Monday, November 07, 2005
"November Moon" by Wes Aldridge
I was leaving work this afternoon and I had an overwhelming urge inside me to shoot some photos. I had been planning my next two weeks' shoots in El Paso, Texas, and Huntsville, Alabama, so little actual photography was happening today. I need that stuff every day, can't live without hitting the shutter button a couple times a day.
I looked up and the sunset had all but faded away. I noticed the moon... and it was 5 p.m. That is soooo wrong. I mean, winter time is pretty miserable for photographers. With the sunrising at 7 or 8 a.m. and setting between 4 and 5 p.m., that doesn't give much time to get all the many, many assignments photographed that we have. It is pretty frustrating, and I wanted to try and portray that frustration in a photo.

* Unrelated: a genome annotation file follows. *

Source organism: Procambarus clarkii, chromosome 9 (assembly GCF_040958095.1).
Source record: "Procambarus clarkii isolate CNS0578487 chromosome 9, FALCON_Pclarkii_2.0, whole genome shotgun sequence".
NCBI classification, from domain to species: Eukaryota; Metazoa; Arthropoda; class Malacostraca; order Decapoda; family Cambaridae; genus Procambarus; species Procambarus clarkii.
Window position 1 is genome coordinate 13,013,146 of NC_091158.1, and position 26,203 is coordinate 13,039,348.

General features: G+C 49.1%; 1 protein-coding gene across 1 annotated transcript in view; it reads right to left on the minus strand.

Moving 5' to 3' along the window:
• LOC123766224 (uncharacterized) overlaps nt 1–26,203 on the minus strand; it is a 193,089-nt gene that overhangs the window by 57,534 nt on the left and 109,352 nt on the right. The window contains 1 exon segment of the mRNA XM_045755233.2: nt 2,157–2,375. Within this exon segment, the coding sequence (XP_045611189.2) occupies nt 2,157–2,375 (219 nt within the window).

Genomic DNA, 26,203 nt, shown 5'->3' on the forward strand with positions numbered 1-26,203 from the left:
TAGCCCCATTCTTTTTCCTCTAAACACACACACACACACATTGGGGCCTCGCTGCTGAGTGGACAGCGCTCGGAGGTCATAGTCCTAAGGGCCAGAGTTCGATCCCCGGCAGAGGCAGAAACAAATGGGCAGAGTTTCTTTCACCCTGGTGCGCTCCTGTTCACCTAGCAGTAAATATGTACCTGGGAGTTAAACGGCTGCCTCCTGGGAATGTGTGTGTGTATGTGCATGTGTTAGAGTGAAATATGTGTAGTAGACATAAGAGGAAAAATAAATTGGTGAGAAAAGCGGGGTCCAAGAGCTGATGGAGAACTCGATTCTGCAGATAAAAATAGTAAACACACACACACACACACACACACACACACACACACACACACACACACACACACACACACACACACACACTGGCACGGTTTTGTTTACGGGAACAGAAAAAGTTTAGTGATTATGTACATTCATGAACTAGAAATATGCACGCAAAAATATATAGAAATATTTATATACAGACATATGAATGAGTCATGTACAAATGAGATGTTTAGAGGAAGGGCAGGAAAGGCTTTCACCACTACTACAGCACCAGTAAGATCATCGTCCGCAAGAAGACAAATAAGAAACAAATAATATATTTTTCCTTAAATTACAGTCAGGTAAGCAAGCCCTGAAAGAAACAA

Here we have the 5 p.m. November moon shrouded in empty tree limbs. Think that one shows a little bit of photo reality right now... and it will only get worse before better times roll around in Spring.
This one was shot with my 70-200mm telephoto lens on a tripod at ISO 100 with an extremely long exposure at 25 seconds at f/32. I was pretty impressed at how much the leaves were recognizable in the foreground because I was focused in on a celestial body pretty far away. It even looks as if the moonlight is illuminating the leaves, but that was really me cheating a bit. The leaves were lit by a street lamp overhead, but it sure looks like the moon is doing it.
I like this one, I do. Consider it a clever little photo trick!